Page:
These advances led to a profound reorientation of skill investments and a polarisation of learning pathways. Individuals who invested heavily in initial education and training typically continued to develop skills by participating in adult learning programmes, allowing them to exploit technological innovations and acquire complementary skills. Those who did not invest in initial education and training – and who therefore stood to benefit the most from developing their skills as adults – often failed to do so. As a result, many of these workers failed to adapt to technological innovations.

Technological innovations interact with other factors to shape the need for individuals to invest in learning over the life course. Life expectancy is increasing in many OECD countries, while birth rates are declining. Individuals are increasingly required to work longer and invest in lifelong learning, both to maintain existing skills and acquire new skills, despite natural ageing processes. The share of the population aged 50 and older is projected to grow from 37% in 2020 to 45% across OECD countries by 2050, leading to increases in the retirement age and potentially less generous pension schemes (OECD, 2020[7]). Meanwhile, governments are taking action to mitigate the effects of global warming, climate change and pollution levels, with far-reaching implications on industrial policies, and structural investments leading to a reallocation of production among sectors and industries.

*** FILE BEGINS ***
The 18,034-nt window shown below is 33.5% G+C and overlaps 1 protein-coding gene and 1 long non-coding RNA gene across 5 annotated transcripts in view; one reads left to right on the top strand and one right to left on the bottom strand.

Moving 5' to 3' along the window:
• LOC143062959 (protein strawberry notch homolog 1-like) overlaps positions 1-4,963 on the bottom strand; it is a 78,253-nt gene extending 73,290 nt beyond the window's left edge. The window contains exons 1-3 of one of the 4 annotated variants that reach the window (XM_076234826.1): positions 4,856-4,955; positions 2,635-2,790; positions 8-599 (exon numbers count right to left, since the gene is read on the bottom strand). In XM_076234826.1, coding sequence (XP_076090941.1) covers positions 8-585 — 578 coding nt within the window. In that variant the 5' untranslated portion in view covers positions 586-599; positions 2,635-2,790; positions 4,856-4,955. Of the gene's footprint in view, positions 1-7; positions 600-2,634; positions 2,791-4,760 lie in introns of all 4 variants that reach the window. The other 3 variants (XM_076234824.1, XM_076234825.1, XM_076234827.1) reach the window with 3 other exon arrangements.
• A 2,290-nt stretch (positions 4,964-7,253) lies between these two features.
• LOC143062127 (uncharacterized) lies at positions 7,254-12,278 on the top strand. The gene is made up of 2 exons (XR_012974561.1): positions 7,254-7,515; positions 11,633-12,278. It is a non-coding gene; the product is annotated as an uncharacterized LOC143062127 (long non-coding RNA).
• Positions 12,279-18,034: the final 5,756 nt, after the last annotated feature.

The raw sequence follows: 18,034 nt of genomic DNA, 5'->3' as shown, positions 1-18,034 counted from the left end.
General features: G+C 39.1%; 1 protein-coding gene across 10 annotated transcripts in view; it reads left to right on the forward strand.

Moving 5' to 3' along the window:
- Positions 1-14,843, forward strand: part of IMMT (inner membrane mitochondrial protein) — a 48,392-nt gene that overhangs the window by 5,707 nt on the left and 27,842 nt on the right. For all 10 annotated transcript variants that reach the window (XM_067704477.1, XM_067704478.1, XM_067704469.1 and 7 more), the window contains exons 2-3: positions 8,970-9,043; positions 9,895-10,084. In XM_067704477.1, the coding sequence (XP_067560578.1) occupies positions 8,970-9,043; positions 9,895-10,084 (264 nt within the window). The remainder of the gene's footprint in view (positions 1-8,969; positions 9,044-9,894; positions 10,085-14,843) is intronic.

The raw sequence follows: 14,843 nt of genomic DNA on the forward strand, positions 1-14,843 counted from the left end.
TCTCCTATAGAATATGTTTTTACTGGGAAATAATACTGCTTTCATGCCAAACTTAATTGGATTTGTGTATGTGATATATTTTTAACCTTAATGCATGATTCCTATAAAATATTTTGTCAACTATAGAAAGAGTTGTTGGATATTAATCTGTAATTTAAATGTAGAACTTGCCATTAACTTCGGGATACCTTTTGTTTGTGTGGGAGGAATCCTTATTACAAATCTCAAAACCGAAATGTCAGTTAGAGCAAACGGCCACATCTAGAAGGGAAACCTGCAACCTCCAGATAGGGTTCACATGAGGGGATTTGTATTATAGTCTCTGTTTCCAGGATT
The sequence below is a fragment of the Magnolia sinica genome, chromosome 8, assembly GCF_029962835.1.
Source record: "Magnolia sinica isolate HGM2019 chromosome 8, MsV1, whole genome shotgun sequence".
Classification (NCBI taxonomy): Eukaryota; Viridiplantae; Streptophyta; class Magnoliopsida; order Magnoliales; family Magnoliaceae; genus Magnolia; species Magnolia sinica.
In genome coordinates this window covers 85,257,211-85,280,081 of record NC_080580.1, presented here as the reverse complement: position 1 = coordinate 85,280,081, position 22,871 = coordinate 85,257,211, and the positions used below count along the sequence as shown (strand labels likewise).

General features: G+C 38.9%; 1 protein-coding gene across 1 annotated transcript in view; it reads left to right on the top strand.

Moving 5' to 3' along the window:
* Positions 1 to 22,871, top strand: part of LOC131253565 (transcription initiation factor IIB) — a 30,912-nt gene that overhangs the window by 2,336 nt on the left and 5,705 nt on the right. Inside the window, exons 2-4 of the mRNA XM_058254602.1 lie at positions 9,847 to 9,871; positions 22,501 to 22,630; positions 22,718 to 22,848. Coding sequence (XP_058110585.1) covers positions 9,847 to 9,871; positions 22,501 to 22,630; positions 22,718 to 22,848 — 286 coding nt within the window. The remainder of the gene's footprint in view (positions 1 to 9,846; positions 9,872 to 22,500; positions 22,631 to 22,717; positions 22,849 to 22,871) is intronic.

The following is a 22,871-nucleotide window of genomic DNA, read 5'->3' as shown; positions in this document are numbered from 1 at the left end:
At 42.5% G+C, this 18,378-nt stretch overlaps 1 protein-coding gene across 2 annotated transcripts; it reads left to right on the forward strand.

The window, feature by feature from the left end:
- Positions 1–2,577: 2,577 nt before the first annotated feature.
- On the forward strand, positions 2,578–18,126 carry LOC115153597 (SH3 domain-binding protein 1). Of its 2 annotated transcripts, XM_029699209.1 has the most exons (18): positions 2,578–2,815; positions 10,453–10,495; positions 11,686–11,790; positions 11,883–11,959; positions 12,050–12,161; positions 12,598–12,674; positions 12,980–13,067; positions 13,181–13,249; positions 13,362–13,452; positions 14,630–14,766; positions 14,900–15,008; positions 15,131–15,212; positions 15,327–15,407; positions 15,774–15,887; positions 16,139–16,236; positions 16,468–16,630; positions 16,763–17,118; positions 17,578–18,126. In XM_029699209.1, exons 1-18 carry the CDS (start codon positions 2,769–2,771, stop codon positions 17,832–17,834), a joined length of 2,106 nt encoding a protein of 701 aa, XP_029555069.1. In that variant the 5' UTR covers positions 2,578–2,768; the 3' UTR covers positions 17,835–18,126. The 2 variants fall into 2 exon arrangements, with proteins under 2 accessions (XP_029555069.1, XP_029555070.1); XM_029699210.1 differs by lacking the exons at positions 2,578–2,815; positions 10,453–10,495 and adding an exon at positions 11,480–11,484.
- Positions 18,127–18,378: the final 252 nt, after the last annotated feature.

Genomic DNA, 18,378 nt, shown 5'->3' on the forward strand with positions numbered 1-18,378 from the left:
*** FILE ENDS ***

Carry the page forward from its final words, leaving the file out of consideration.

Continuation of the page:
As technological, demographic and environmental changes, along with globalisation, are making it even more relevant to engage in lifelong learning, the labour market is evolving in ways that can make it harder for many workers to do so, precisely when it is most needed. For example, employers are increasingly resorting to short-term and temporary contracts, so that workers often need to acquire new job-specific knowledge and skills. Such contracts also reduce incentives for employers to invest in skill development for temporary workers, as such investments reduce current output and benefits typically accrue over a longer timeframe.